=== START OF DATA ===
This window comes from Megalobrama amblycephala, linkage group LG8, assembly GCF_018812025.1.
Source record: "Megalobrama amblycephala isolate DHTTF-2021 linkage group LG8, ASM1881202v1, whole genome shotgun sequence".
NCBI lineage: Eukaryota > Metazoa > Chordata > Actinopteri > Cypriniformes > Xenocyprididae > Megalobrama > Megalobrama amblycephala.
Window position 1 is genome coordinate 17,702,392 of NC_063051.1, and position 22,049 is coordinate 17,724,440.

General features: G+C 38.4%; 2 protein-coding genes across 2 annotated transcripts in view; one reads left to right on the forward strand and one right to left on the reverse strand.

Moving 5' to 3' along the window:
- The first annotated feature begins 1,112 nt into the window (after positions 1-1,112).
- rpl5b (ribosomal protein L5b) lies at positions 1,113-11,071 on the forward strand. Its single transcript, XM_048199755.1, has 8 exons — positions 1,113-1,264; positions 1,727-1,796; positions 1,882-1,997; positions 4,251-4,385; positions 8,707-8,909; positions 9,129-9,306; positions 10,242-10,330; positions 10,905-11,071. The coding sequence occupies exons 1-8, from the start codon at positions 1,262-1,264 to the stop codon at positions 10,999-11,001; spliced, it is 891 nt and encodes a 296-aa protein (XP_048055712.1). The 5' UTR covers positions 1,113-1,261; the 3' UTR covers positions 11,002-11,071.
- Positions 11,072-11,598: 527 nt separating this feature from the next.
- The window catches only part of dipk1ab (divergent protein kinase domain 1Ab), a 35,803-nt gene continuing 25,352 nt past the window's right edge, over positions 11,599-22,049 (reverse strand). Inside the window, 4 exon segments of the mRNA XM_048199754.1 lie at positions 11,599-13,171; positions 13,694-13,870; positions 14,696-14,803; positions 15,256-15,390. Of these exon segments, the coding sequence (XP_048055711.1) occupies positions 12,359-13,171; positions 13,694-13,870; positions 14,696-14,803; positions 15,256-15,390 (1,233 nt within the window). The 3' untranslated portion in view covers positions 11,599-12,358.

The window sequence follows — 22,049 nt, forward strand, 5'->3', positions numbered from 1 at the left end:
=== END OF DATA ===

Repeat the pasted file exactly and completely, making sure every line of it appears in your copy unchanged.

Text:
This window comes from Megalobrama amblycephala, linkage group LG8, assembly GCF_018812025.1.
Source record: "Megalobrama amblycephala isolate DHTTF-2021 linkage group LG8, ASM1881202v1, whole genome shotgun sequence".
NCBI lineage: Eukaryota > Metazoa > Chordata > Actinopteri > Cypriniformes > Xenocyprididae > Megalobrama > Megalobrama amblycephala.
Window position 1 is genome coordinate 17,702,392 of NC_063051.1, and position 22,049 is coordinate 17,724,440.

General features: G+C 38.4%; 2 protein-coding genes across 2 annotated transcripts in view; one reads left to right on the forward strand and one right to left on the reverse strand.

Moving 5' to 3' along the window:
- The first annotated feature begins 1,112 nt into the window (after positions 1-1,112).
- rpl5b (ribosomal protein L5b) lies at positions 1,113-11,071 on the forward strand. Its single transcript, XM_048199755.1, has 8 exons — positions 1,113-1,264; positions 1,727-1,796; positions 1,882-1,997; positions 4,251-4,385; positions 8,707-8,909; positions 9,129-9,306; positions 10,242-10,330; positions 10,905-11,071. The coding sequence occupies exons 1-8, from the start codon at positions 1,262-1,264 to the stop codon at positions 10,999-11,001; spliced, it is 891 nt and encodes a 296-aa protein (XP_048055712.1). The 5' UTR covers positions 1,113-1,261; the 3' UTR covers positions 11,002-11,071.
- Positions 11,072-11,598: 527 nt separating this feature from the next.
- The window catches only part of dipk1ab (divergent protein kinase domain 1Ab), a 35,803-nt gene continuing 25,352 nt past the window's right edge, over positions 11,599-22,049 (reverse strand). Inside the window, 4 exon segments of the mRNA XM_048199754.1 lie at positions 11,599-13,171; positions 13,694-13,870; positions 14,696-14,803; positions 15,256-15,390. Of these exon segments, the coding sequence (XP_048055711.1) occupies positions 12,359-13,171; positions 13,694-13,870; positions 14,696-14,803; positions 15,256-15,390 (1,233 nt within the window). The 3' untranslated portion in view covers positions 11,599-12,358.

The window sequence follows — 22,049 nt, forward strand, 5'->3', positions numbered from 1 at the left end: